0
$\begingroup$

It is easy to show that if $A$ is a square matrix, and $p(x)=c_nx^n+...+c_1x+c_0$ is a polynomial, then any eigenvector of $A$ (corresponding to eigenvalue $\lambda$) must also be an eigenvector of $p(A)$ (corresponding to eigenvalue $p(\lambda)$). Is the converse also true, i.e. is any eigenvector of $p(A)$ also an eigenvector of $A$? If so, how do we prove it? Thank you!

$\endgroup$
  • 1
    $\begingroup$ What if $c_i = 0$? $\endgroup$ – Michael Biro Mar 5 '16 at 3:03
5
$\begingroup$

No, basically because it can happen that the geometric multiplicity of $p(\lambda)$ is higher than that of $\lambda$. In turn this could happen because $A$ was defective, or because $p$ maps multiple distinct eigenvalues of $A$ to the same number. Here is an example of each of these phenomena:

  • $A=\begin{bmatrix} 0 & 1 \\ 0 & 0 \end{bmatrix}$ and $p(x)=x^2$. Then everything is an eigenvector of $p(A)$ but not vice versa.
  • Any square $A$ not a multiple of the identity, with $p$ constant. Again, then everything is an eigenvector of $p(A)$ but not vice versa.
$\endgroup$
3
$\begingroup$

No, take $A$ a non trivial nilpotent matrix of order $n$ and $p(X)=X^n$. Every vector is an eigenvector of $A^n=0$ but not an eigenvector of $A$.

$\endgroup$
  • $\begingroup$ This is only an example for special matrices. In fact, you can always choose the minimal or characteristic polynomial. Then $p(A) = 0$. Also your statement that every vector is not an eigenvector of $A$ is false since a nilpotent matrix has at least one eigenvector. $\endgroup$ – Friedrich Philipp Mar 5 '16 at 3:27
  • $\begingroup$ what means for you the sentence every vector is not an eigenvector of $A$? $\endgroup$ – Tsemo Aristide Mar 5 '16 at 3:29
  • $\begingroup$ That's what you wrote: "Every vector is [...] not an eigenvector of $A$". $\endgroup$ – Friedrich Philipp Mar 5 '16 at 3:31
  • $\begingroup$ So what means for you the sentence every vector is an eigenvector of $A^n$ but not an eigenvector of $A$? $\endgroup$ – Tsemo Aristide Mar 5 '16 at 3:32
  • $\begingroup$ This is not misunderstandable in my opinion. It means that every vector you choose is an eigenvector of $A^n$ but not an eigenvector of $A$. $\endgroup$ – Friedrich Philipp Mar 5 '16 at 3:33
2
$\begingroup$

No, the converse is false. Worse, for every matrix $A$ that is not a multiple of the identity (so that not all vectors are eigenvectors) there exist polynomials where this fails. Take for instance for $p$ a polynomial that annihilates $A$ (which always exists, for instance take the minimal or the characteristic polynomial of$~A$), then $p[A]=0$ and every vector is an eigenvector for$~p[A]$, while this is not so for$~A$.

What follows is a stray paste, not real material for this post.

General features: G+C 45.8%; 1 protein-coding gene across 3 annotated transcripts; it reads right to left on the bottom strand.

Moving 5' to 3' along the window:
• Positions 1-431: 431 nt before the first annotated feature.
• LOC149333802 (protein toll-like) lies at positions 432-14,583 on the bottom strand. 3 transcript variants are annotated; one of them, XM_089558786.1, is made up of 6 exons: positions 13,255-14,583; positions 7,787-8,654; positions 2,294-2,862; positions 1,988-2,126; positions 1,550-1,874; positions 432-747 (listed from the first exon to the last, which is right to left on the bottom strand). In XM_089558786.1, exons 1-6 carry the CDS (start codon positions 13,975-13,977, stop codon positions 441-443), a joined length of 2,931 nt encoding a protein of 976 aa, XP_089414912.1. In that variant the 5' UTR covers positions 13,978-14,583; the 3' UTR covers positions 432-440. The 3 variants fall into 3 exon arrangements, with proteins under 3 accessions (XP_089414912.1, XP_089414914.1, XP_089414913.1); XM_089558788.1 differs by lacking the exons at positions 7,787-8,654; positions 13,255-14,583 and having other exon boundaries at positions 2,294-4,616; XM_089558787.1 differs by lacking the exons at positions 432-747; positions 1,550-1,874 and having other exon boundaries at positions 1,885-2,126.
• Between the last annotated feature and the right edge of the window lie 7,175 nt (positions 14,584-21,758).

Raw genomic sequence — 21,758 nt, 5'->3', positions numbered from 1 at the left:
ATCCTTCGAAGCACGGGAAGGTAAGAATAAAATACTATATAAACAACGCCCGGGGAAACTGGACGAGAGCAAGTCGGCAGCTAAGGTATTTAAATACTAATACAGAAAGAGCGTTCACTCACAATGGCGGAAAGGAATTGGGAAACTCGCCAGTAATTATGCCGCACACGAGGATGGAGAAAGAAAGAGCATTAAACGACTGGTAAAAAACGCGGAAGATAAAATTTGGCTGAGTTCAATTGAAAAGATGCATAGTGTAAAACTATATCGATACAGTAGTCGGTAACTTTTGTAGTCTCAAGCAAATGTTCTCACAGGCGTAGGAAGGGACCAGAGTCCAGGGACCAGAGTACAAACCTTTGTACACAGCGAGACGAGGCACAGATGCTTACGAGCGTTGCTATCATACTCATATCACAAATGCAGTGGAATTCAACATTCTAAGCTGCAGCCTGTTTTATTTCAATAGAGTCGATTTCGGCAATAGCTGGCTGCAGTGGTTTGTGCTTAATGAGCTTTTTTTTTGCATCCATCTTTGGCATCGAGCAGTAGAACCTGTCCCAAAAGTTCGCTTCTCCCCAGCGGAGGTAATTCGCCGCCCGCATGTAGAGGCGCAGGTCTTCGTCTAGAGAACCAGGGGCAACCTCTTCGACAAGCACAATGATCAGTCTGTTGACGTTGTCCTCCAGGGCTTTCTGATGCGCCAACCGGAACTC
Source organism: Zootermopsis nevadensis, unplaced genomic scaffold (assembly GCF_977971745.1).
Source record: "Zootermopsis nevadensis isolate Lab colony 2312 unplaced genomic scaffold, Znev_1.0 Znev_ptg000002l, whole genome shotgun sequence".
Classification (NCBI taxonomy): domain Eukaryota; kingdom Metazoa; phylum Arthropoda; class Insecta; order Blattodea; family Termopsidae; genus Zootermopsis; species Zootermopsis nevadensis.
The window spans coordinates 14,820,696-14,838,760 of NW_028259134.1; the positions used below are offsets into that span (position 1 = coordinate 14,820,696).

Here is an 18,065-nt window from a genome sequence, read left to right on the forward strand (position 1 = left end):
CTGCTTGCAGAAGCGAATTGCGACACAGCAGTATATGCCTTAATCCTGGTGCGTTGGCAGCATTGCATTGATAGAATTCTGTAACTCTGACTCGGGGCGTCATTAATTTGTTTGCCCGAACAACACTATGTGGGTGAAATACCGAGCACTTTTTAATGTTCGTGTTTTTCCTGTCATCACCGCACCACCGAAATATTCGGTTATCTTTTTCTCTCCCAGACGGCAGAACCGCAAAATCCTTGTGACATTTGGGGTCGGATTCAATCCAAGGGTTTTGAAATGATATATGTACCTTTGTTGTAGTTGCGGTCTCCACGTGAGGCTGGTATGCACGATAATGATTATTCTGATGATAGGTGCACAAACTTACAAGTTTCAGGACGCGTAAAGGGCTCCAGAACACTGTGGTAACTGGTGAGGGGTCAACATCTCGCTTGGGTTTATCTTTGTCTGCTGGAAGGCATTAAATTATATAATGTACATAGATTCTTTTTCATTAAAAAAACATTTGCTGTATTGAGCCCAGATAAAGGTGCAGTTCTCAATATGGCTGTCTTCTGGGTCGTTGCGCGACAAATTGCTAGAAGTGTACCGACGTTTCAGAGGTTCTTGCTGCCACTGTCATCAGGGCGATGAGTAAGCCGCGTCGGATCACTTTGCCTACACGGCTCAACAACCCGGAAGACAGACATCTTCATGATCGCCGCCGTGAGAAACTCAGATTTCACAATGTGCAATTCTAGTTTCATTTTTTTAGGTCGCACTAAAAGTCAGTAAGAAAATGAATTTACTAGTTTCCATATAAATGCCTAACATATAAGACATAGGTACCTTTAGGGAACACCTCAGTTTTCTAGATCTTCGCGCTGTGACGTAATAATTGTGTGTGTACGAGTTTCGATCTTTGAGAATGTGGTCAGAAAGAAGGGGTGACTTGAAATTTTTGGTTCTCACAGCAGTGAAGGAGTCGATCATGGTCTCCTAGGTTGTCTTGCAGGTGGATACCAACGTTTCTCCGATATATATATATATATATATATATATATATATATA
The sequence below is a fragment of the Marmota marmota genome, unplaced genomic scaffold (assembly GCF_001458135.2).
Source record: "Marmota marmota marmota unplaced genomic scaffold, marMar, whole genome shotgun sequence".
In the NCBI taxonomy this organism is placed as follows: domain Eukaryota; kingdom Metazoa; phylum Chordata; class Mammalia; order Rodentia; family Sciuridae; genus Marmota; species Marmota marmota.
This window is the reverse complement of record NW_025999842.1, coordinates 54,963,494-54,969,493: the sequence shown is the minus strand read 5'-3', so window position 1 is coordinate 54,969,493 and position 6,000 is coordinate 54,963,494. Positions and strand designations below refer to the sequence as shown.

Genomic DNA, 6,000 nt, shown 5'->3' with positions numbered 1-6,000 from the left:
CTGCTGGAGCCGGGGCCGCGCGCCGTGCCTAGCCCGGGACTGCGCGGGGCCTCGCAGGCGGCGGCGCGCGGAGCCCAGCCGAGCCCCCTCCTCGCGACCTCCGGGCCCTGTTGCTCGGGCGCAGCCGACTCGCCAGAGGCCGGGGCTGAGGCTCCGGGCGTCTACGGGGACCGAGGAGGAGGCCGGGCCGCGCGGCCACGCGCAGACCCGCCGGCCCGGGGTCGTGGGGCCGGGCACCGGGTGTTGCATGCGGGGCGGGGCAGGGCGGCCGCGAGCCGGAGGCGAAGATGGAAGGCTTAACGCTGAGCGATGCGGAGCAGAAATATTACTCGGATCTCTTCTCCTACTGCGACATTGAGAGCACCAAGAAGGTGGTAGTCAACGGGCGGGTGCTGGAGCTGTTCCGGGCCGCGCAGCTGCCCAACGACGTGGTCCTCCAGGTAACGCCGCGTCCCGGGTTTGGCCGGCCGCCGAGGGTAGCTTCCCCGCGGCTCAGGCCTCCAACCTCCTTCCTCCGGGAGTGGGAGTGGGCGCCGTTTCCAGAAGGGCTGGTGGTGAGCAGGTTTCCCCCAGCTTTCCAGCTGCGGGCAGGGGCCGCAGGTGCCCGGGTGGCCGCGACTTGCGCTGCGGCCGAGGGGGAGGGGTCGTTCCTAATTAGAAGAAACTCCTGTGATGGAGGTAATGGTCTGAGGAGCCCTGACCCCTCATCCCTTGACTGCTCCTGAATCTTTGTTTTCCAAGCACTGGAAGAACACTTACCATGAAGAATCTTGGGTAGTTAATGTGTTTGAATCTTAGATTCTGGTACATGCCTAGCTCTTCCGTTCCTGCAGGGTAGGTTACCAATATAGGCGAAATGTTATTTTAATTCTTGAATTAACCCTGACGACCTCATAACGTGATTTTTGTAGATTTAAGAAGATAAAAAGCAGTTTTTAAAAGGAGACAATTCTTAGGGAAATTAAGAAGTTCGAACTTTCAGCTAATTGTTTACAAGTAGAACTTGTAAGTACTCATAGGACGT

One can also make this fail in smaller ways. For instance,whenever $A$ has at least two distinct eigenvalues $\lambda,\mu$, taking any polynomial $p$ with $p[\lambda]=p[\mu]$ (for instance $p=(X-\lambda)(X-\mu)$) will ensure that the eigenspaces $V_\lambda,V_\mu$ of$~A$ for $\lambda$ and $\mu$ are contained in the same eigenspace $W$ of$~p[A]$ (for the eigenvalue $p[\lambda]=p[\mu]$); then $V_\lambda\oplus V_\mu\subseteq W$ consists entirely of eigenvectors for$~p[A]$, but it contains many non-eigenvectors for$~A$.

$\endgroup$
  • $\begingroup$ Beautiful examples! Thanks a lot! $\endgroup$ – syeh_106 Mar 9 '16 at 6:17
1
$\begingroup$

What happens if the polynomial is constant?

$\endgroup$
  • $\begingroup$ That was in essentially already mentioned in the first comment (and in the first answer) $\endgroup$ – Friedrich Philipp Mar 5 '16 at 3:28
  • $\begingroup$ If the comment in the question intended to say that «$c_i=0$ for all i» or for positive i, then that intention did not realize. I read the other questions and it is not quite apparent that the trivial case of constant polynomials is considered there. "Essentially mentioned" is, often, quite different from "mentioned". $\endgroup$ – Mariano Suárez-Álvarez Mar 5 '16 at 3:39
  • $\begingroup$ (Saying "the first answer" is usually not very helpful, as the order of answers depends on one's settings: referring to answers by mentioning the author works much better) $\endgroup$ – Mariano Suárez-Álvarez Mar 5 '16 at 3:40
  • $\begingroup$ As to your last comment (at least for comments this is ok to say ;o)): I meant the answer of Ian. $\endgroup$ – Friedrich Philipp Mar 5 '16 at 3:47

Your Answer

By clicking “Post Your Answer”, you agree to our terms of service, privacy policy and cookie policy

Not the answer you're looking for? Browse other questions tagged or ask your own question.